• cleanliness of the house – for example, rotation of cleaning services, prohibition of throwing or spilling things out of windows, cleaning provided individually by owners or tenants in case of emergencies (renovation, moving, etc.)
  • security of the house – notification of the CCTV system in the house and the areas it scans, rules for locking the house at certain hours, use of the code or chip system, rules for reporting the loss of keys or chips, etc.
  • noise in the house – for example, limiting home improvements that cause excessive noise (drilling, demolition) to certain hours only, the obligation to observe a night-time quiet period during which there is no loud singing, playing of musical instruments or loud TV or radio.
  • waste disposal and sorting – use of common bins, prohibition to throw in items belonging to the sorted waste, prohibition to put unnecessary items around bins, etc.
  • keeping pets – emphasising responsibility for keeping one’s own animals so that they do not unduly annoy other neighbours with smells or dirt.

Enforcement of house rules through fines

The house rules can also regulate the procedure for breaching them – for example, by providing for fines that can be used to enforce compliance with the house rules. The fine must be set at a reasonable amount according to the specific offence. Often, however, the house rules are set up in such a way that after the second breach of the rules, the owner receives a written warning of a possible penalty and only after the third breach does the fine come.

However, the issue of enforcing fines for violations of the house rules or bylaws is not entirely clear. In any case, the owner (or tenant) can try to defend himself in court or simply ignore the fines. Then, it probably depends on the extent of the violation and the amount of the fines assessed whether the unit owners’ assembly, on the other hand, will want to enforce payment of the fines in court.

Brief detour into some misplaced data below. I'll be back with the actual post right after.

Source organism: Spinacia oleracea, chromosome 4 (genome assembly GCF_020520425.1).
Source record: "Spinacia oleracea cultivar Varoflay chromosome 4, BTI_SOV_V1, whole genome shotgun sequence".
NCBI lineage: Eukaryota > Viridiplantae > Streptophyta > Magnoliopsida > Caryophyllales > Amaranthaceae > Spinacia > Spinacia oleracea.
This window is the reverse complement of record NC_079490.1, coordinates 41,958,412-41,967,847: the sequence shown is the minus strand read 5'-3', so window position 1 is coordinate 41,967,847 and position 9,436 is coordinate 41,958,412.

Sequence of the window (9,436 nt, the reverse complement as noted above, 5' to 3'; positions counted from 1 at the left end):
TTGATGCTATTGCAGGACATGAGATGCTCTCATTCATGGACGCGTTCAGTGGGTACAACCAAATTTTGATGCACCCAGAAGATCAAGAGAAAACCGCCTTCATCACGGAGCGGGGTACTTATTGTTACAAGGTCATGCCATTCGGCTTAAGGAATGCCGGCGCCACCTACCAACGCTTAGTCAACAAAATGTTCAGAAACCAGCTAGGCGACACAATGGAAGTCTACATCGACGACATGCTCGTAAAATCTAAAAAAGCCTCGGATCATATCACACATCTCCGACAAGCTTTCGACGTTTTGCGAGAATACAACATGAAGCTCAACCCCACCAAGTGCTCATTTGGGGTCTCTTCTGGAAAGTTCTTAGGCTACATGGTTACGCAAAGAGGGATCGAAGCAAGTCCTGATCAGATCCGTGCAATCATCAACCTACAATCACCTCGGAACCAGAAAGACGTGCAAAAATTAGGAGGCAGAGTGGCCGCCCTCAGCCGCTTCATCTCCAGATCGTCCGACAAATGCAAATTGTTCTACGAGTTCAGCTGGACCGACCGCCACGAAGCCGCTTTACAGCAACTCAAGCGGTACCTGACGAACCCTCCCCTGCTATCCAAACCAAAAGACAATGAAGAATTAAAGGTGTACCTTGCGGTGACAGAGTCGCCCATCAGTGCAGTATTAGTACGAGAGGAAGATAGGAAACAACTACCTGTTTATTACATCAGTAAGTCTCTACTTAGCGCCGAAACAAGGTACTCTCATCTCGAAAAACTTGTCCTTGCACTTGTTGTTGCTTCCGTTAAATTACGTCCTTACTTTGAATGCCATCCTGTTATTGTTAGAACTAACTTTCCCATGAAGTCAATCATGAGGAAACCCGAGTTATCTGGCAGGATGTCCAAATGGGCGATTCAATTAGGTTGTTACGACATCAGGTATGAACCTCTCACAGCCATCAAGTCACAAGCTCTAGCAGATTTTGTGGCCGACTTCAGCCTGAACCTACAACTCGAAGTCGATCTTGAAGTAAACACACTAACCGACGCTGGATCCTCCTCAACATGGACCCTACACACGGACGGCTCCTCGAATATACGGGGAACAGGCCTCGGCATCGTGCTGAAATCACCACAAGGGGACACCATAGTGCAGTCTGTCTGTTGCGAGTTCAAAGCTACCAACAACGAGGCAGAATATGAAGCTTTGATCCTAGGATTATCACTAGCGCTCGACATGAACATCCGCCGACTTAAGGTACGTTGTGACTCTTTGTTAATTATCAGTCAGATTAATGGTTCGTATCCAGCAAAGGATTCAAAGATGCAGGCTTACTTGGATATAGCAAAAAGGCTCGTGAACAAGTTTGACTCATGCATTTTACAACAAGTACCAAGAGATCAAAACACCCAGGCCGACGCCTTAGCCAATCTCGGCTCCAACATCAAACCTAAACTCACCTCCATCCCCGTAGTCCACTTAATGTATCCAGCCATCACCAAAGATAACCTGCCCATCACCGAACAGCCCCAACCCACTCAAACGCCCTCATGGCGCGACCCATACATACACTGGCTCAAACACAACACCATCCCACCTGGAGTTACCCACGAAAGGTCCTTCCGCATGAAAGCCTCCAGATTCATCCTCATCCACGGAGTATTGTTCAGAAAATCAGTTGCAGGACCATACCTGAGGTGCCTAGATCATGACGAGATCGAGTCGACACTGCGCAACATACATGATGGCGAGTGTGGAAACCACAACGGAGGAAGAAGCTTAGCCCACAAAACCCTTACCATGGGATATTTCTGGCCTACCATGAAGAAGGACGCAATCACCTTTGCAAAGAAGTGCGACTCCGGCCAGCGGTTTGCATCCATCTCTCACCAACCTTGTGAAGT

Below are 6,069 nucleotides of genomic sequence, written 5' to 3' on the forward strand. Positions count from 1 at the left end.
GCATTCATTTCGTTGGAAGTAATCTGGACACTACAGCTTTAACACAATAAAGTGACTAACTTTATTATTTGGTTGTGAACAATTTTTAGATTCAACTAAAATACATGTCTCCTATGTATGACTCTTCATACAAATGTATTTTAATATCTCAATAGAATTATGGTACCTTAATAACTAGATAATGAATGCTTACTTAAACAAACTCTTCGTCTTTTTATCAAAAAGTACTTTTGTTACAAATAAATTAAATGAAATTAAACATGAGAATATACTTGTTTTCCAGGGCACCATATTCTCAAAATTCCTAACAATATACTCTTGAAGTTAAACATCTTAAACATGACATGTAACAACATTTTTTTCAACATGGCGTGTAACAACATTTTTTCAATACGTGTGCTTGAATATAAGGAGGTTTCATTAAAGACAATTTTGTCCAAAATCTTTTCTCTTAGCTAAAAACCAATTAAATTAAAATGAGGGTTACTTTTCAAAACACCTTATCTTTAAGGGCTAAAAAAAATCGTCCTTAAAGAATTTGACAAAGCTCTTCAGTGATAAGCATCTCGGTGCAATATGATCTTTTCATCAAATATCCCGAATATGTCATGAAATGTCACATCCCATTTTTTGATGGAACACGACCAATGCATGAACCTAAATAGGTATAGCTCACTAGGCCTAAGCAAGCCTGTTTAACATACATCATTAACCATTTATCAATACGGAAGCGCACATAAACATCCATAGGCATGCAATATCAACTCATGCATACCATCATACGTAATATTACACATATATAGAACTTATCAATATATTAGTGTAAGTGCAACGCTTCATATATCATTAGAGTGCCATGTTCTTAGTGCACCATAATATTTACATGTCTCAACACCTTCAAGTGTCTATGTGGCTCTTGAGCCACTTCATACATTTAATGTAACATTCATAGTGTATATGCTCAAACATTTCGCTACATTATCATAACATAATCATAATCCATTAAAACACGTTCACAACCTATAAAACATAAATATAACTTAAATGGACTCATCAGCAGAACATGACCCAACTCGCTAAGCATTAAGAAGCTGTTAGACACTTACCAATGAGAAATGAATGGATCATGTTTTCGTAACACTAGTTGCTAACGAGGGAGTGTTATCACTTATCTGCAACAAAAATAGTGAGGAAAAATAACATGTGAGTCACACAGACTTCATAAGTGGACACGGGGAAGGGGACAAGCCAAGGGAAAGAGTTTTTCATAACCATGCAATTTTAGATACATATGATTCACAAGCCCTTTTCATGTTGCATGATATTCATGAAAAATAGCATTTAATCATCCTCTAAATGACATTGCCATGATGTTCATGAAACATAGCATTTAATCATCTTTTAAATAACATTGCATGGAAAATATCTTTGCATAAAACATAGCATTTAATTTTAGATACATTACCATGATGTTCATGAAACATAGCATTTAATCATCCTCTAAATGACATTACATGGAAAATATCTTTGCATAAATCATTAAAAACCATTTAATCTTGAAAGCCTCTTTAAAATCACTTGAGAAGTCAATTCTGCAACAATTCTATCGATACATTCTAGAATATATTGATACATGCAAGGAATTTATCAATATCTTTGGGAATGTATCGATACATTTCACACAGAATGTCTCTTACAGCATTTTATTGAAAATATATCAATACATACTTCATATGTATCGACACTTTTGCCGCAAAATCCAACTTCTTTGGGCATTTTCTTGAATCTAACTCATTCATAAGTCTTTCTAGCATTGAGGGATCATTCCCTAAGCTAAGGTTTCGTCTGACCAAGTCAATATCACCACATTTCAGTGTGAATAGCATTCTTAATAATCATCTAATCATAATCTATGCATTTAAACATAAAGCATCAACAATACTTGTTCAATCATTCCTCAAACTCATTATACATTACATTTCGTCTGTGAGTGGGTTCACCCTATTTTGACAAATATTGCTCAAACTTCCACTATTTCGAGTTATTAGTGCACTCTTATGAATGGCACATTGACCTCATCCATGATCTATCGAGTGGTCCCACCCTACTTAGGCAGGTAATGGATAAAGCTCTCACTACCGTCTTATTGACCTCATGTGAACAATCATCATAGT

However, the HOA would have to prove that a violation of the rules occurred and that it was caused by a particular owner or his visitor. Photographs, security camera footage, or a neighbor’s testimony could serve as evidence. If the court decides that the fine is justified, it would be possible to enforce the fine in the event of non-payment. The offender will then also have to pay the costs of enforcement and the amount finally paid will be much higher than the original fine.

What does not belong in the house rules

The house rules must not prohibit what everyone has the right to do under the law. For example, it is not possible to prohibit tenants or owners from keeping animals unless such keeping causes undue hardship to others. For example, if the animal soils the common areas, the owner may be required to pay the costs incurred for cleaning. It is also not possible, for example, to smoke in the flat, restrict visitors and their hours, or restrict the ability to rent and sublet the flat, for example as a shared accommodation. Nor can it prohibit the operation of short-term rentals via Airbnb.

However, other obligations can be established in this context and then enforced. For example, in the case of short-term rentals , an obligation can be added to the statutes to notify the owner of the apartment within a very short period of time when the occupants of his apartment change. He must report every “visit” and if he fails to do so, he may face sanctions. The unit owners’ association can therefore make renting a little more difficult, while keeping an eye on what is happening in the building.

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Statutes for HOA or housing cooperatives

We will review your HOA or housing cooperative bylaws or we will write them up for you from scratch. We will always ensure that they comply with current legislation. Our bylaws are always tailored to the needs of the residents of the building. We can also set up your HOA or housing association on a turnkey basis. We will arrange everything quickly, flawlessly and at pre-determined prices. You can pay only after the service has been provided.

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Author of the article

JUDr. Ondřej Preuss, Ph.D.

Ondřej is the attorney who came up with the idea of providing legal services online. He's been earning his living through legal services for more than 10 years. He especially likes to help clients who may have given up hope in solving their legal issues at work, for example with real estate transfers or copyright licenses.

Education
  • Law, Ph.D, Pf UK in Prague
  • Law, L’université Nancy-II, Nancy
  • Law, Master’s degree (Mgr.), Pf UK in Prague
  • International Territorial Studies (Bc.), FSV UK in Prague